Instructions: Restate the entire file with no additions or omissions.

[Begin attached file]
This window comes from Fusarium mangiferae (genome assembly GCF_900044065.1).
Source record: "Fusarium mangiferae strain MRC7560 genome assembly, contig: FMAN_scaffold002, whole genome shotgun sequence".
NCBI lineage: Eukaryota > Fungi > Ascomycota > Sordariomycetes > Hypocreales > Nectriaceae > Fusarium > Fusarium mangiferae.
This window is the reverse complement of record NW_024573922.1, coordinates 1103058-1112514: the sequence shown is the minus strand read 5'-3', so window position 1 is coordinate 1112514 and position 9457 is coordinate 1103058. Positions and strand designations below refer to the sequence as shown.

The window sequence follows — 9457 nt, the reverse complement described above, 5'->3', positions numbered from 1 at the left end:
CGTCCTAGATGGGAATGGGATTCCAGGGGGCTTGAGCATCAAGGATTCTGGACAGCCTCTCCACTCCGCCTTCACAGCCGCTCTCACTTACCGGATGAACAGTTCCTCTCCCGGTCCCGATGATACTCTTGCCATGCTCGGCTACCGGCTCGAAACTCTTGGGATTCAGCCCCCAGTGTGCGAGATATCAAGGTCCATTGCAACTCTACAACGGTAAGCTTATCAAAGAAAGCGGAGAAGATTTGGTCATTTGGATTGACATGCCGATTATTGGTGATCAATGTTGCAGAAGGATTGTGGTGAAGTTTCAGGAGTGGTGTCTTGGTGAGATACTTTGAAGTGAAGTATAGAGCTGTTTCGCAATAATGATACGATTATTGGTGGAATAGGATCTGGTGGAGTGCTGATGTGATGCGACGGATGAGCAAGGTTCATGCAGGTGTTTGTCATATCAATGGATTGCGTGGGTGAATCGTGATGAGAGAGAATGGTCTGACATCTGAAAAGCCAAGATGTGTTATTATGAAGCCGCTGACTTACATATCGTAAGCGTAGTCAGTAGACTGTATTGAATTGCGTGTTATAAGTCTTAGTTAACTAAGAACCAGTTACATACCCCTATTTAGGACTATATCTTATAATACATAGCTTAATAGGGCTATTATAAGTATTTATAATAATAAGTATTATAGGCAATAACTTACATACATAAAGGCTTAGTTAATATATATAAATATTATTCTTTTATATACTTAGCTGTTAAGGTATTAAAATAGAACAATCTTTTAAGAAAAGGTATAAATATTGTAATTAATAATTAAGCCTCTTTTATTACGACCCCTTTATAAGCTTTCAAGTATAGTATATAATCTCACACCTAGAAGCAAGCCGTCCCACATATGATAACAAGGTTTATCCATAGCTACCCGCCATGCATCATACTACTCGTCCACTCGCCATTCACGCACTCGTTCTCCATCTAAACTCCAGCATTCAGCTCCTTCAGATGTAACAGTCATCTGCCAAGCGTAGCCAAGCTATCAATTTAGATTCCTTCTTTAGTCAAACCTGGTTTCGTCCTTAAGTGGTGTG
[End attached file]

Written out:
This window comes from Fusarium mangiferae (genome assembly GCF_900044065.1).
Source record: "Fusarium mangiferae strain MRC7560 genome assembly, contig: FMAN_scaffold002, whole genome shotgun sequence".
NCBI lineage: Eukaryota > Fungi > Ascomycota > Sordariomycetes > Hypocreales > Nectriaceae > Fusarium > Fusarium mangiferae.
This window is the reverse complement of record NW_024573922.1, coordinates 1103058-1112514: the sequence shown is the minus strand read 5'-3', so window position 1 is coordinate 1112514 and position 9457 is coordinate 1103058. Positions and strand designations below refer to the sequence as shown.

The window sequence follows — 9457 nt, the reverse complement described above, 5'->3', positions numbered from 1 at the left end:
CGTCCTAGATGGGAATGGGATTCCAGGGGGCTTGAGCATCAAGGATTCTGGACAGCCTCTCCACTCCGCCTTCACAGCCGCTCTCACTTACCGGATGAACAGTTCCTCTCCCGGTCCCGATGATACTCTTGCCATGCTCGGCTACCGGCTCGAAACTCTTGGGATTCAGCCCCCAGTGTGCGAGATATCAAGGTCCATTGCAACTCTACAACGGTAAGCTTATCAAAGAAAGCGGAGAAGATTTGGTCATTTGGATTGACATGCCGATTATTGGTGATCAATGTTGCAGAAGGATTGTGGTGAAGTTTCAGGAGTGGTGTCTTGGTGAGATACTTTGAAGTGAAGTATAGAGCTGTTTCGCAATAATGATACGATTATTGGTGGAATAGGATCTGGTGGAGTGCTGATGTGATGCGACGGATGAGCAAGGTTCATGCAGGTGTTTGTCATATCAATGGATTGCGTGGGTGAATCGTGATGAGAGAGAATGGTCTGACATCTGAAAAGCCAAGATGTGTTATTATGAAGCCGCTGACTTACATATCGTAAGCGTAGTCAGTAGACTGTATTGAATTGCGTGTTATAAGTCTTAGTTAACTAAGAACCAGTTACATACCCCTATTTAGGACTATATCTTATAATACATAGCTTAATAGGGCTATTATAAGTATTTATAATAATAAGTATTATAGGCAATAACTTACATACATAAAGGCTTAGTTAATATATATAAATATTATTCTTTTATATACTTAGCTGTTAAGGTATTAAAATAGAACAATCTTTTAAGAAAAGGTATAAATATTGTAATTAATAATTAAGCCTCTTTTATTACGACCCCTTTATAAGCTTTCAAGTATAGTATATAATCTCACACCTAGAAGCAAGCCGTCCCACATATGATAACAAGGTTTATCCATAGCTACCCGCCATGCATCATACTACTCGTCCACTCGCCATTCACGCACTCGTTCTCCATCTAAACTCCAGCATTCAGCTCCTTCAGATGTAACAGTCATCTGCCAAGCGTAGCCAAGCTATCAATTTAGATTCCTTCTTTAGTCAAACCTGGTTTCGTCCTTAAGTGGTGTG